The Internet Advertising Bureau’s global study of smartphone video-viewing habits has been released, bringing with it plenty of market-specific insights for advertisers wanting to get ahead with their multimedia output.
Video has long been touted as one of the fastest-growing digital marketing channels in terms of spend committed. Indeed, the IAB itself proclaims that video ad spend will rise to £500 million globally this year as brands go about re-inventing their display campaigns, with mobile driving part of the growth.
For those in charge of the purse strings, serious questions over the best platforms to advertise on and the length of clips to target are going to rouse debate. But each market tends to have its own video nuances, as IAB duly found out.
Long form is taking off
For targeting smartphone and tablet users, there tends to be one mantra for messaging: keep it short and simple. The same rules have applied to online video production, where content marketers are aware that attention spans are short, and their clips should be shorter.
But if other lessons are to be followed, mobile is taking over a number of aspects of content consumption. Thus, in its survey of consumers across 24 countries, the IAB found that we’re now seeing over a third of smartphone users (36%) across the world viewing clips which are over five minutes in length.
Turkey is by far the biggest market for doing this daily, on 60% for the portion of users watching clips that are five minutes or over, with Finland proving only a slight rival on 48%.
In a broader view of the situation, East Asia, the US and Canada lead the way in this category. In East Asia, 34% stream full movies on their smartphones and 23% watch TV shows, with 30% and 20% of US and Canadian users doing the same.
Dominance by platform
Of less surprise were the numbers of smartphone users that flocked to YouTube for their digital video content. Over 63% admitted to discovering new clips via the Google-owned site, with social media networks such as Facebook and Twitter providing the video content gateway for 33%.
Search engines managed 20%, with advertising the entrance point for 14%. Of course, if advertisers really want to get their hands on the biggest audiences, it may well be about blending content marketing efforts in with their paid-for options on sites like YouTube, which appear to be dominating the field when it comes to video discovery.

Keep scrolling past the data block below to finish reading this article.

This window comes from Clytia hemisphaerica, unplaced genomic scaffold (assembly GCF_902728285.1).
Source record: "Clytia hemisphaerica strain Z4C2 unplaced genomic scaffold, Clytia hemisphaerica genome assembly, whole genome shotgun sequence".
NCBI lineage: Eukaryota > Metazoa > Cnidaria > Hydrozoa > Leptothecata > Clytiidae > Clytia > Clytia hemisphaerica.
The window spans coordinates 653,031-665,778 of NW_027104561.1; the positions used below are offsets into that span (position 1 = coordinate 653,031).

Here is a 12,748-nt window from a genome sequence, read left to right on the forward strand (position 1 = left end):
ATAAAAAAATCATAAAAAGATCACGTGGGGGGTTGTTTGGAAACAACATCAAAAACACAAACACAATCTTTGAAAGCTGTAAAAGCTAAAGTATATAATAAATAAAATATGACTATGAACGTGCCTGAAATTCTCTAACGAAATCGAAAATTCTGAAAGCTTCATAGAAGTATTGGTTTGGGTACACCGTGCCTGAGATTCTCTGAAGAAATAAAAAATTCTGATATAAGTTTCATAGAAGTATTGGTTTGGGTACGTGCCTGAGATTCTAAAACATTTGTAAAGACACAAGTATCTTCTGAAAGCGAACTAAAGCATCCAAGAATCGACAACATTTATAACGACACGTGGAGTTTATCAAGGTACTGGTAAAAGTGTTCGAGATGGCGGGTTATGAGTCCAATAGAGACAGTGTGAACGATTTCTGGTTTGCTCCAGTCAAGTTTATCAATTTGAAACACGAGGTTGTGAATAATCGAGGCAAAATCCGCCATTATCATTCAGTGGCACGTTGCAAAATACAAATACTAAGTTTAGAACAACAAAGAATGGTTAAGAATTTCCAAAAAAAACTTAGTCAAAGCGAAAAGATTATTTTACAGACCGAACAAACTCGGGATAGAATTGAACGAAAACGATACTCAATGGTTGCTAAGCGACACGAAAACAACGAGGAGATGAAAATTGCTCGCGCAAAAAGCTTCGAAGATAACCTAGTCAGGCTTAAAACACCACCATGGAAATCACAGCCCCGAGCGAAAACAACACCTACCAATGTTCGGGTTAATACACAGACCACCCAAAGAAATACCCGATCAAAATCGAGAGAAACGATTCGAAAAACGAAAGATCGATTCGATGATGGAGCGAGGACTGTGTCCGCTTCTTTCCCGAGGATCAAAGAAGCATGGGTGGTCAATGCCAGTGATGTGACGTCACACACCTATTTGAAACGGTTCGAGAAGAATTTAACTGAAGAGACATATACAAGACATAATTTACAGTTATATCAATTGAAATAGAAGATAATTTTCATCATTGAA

Finding a target
Personalisation was another key takeaway for video marketers – highlighted by 82% of smartphone video viewers demanding tailored ads to accompany their clips.
A total of 28% said they would like the ad to match the content being watched, 19% said this could be based on their recent viewing history, with 18% looking for ads to be linked to their favourite brands.
Joe Laszlo, senior director at the IAB’s Mobile Marketing Center of Excellence, had some words of wisdom for marketers wanting to follow this path.
“Audiences around the world are overwhelmingly open to mobile video advertisements that relate to their context and viewing patterns.
“Clearly, this is a real boon to global marketers that want to ensure they reach the audience segments most likely to be interested in their products or services.”
The ad multiplier
One of the other interesting highlights from the IAB’s report was exposure for a ‘trend’ in cross-channel marketing, created by brands showing the same ads on TV as on mobile.
In theory, playing the same ad twice – on different devices – could improve recall, as users may start to associate a memorable clip with a specific brand. It seems this strategy is proving popular, as 66% of the study group said they “often” or “sometimes” saw the same ads on their TVs being played on their smartphones.
An above-average level of adoption for the this technique was evident in Latin America, where 71% of the group claimed this was the case.
Conducted between April – May 2015, the IAB’s findings are based on a survey of over 200 consumers aged 16+ from markets across Europe, the Americas and various parts of Asia.